Law school to move to Phoenix - East Valley Tribune: East Valley Education News

Law school to move to Phoenix

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Posted: Thursday, March 23, 2006 10:56 am | Updated: 3:23 pm, Fri Oct 7, 2011.

The state’s only private law school plans to grow five times larger in the next three years, but it won’t be in Scottsdale, where the campus is now located.

The Phoenix International School of Law, commonly known as PhoenixLaw, announced this week it plans to move from the Scottsdale Airpark to central Phoenix. The school has been open for about a year and has fewer than 100 students enrolled.

PhoenixLaw Dean Dennis Shields said the new location would put the students right next to state government offices, local courts and many large law firms.

“The central location makes it an easier commute from all areas of the Valley,” he said.

Shields said he expected the school to grow from 94 students to about 500 in the next three years, attracting students and faculty from all over the state and the nation.

“I suspect that over time this school is going to have a tremendous impact on the Valley,” Shields said.

The school’s relocation won’t have much of an impact on Scottsdale, said David Roderique, the city’s economic vitality director.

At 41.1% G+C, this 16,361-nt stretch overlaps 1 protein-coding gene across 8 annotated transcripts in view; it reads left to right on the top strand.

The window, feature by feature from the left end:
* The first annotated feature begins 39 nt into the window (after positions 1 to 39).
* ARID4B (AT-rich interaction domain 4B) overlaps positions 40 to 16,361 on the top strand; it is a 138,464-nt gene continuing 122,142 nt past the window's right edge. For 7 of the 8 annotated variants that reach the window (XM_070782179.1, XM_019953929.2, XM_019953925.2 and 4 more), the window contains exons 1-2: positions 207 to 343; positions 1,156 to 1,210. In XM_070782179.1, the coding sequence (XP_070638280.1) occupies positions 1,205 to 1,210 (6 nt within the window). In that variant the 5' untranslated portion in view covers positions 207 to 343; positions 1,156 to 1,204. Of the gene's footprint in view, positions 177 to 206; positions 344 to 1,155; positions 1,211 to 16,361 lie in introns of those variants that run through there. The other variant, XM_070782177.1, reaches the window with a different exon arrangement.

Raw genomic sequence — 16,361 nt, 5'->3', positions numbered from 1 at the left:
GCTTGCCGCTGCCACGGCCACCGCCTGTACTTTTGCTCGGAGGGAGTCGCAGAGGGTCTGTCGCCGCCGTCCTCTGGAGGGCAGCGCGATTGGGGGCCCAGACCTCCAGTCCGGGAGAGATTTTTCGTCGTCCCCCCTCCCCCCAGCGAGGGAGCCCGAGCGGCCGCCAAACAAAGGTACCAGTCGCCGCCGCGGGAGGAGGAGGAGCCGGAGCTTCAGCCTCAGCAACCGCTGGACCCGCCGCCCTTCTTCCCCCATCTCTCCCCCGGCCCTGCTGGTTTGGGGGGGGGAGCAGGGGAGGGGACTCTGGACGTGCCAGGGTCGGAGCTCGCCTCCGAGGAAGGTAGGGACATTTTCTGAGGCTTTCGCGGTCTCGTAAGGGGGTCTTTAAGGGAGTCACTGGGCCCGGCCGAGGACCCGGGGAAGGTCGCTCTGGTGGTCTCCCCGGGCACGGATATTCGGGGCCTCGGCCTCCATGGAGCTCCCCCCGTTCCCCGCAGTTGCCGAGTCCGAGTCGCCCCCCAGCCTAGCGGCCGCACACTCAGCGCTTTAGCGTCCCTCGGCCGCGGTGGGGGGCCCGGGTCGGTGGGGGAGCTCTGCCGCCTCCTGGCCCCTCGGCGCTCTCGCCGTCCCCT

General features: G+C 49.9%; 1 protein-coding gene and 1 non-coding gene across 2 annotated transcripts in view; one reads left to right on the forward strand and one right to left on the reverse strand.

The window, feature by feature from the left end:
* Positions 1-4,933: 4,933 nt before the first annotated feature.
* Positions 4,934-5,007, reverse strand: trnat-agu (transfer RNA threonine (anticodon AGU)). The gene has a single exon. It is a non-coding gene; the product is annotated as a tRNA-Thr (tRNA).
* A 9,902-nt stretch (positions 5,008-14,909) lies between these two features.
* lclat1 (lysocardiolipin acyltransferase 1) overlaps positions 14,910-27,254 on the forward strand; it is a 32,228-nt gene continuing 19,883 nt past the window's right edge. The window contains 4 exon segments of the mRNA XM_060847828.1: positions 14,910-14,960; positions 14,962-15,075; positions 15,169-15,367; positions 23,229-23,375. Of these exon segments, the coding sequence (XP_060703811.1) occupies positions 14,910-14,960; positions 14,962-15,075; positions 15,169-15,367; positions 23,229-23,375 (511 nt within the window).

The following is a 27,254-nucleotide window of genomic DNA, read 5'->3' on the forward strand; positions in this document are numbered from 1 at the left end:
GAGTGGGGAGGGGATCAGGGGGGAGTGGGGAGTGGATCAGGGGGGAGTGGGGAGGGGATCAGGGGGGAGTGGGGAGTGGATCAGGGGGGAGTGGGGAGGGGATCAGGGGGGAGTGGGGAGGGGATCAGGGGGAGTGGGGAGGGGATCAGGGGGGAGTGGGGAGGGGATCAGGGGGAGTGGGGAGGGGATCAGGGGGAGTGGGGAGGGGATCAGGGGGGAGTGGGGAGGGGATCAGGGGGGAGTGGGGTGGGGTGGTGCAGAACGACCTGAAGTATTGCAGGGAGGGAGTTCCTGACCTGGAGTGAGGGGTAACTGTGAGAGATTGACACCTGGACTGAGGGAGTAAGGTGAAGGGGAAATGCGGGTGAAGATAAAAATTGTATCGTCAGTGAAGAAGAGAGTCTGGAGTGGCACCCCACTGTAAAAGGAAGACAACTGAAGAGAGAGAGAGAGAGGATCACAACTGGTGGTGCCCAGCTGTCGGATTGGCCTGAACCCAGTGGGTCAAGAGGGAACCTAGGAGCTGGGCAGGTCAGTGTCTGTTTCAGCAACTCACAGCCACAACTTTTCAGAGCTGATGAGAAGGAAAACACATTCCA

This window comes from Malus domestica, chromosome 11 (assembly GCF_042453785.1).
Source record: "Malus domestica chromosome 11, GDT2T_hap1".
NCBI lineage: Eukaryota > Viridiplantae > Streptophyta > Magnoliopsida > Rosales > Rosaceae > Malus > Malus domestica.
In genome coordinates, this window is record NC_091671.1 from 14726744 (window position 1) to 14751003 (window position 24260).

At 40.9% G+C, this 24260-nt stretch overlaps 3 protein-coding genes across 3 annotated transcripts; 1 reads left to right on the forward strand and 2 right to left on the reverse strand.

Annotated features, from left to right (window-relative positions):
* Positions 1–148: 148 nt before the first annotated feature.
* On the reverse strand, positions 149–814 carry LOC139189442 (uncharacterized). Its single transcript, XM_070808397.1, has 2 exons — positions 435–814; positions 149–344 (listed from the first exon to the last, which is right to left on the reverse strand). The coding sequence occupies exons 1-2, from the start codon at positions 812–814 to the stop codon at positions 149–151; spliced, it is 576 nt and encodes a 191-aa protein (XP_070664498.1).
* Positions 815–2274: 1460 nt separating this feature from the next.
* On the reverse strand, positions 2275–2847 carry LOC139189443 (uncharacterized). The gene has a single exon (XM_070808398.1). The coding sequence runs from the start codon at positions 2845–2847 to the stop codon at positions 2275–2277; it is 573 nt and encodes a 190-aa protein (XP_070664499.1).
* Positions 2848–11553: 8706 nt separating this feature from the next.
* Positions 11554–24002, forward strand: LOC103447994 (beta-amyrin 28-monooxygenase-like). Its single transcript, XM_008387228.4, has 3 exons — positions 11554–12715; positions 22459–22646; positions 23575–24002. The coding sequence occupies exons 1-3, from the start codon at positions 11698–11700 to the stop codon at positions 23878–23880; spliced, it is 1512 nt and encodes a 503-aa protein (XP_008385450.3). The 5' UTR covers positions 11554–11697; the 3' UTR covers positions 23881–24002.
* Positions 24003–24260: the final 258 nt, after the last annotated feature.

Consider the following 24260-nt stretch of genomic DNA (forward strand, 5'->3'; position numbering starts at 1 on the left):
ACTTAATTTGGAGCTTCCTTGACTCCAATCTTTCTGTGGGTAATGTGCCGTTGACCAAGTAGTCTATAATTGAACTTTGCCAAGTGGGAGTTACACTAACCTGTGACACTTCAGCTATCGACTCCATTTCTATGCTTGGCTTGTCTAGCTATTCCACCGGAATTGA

“We don’t like losing any business,” he said. “But it was a fairly small operation.”

School officials always had their sights on Phoenix, but needed a place to settle while they searched for a permanent location. The Scottsdale facility previously housed classes for Scottsdale Community College, so it was a natural fit, said property owner Bill Arthur.

The school will move to the first three floors of a tower at 4041 N. Central Ave. in Phoenix, where it will feature a 20,000-square-foot law library, computer lab, five classrooms and administrative offices. Faculty offices, a student lounge, a law clinic and additional classrooms will be housed in an adjacent courtyard building.

The school is in the process of applying for accreditation from the Arizona Bar Association, and expects to be approved by 2007, one year before its current students will graduate.

Once accredited, the school intends to compete with the public law schools at Arizona State University and the University of Arizona.

“There are only two law schools in the state, and neither offers a part-time or evening program,” said Jodi Weisberg, PhoenixLaw spokeswoman. “The niche is with the working professional.”

Since the property was built with a school in mind, Arthur said it would work well for a similar institution.

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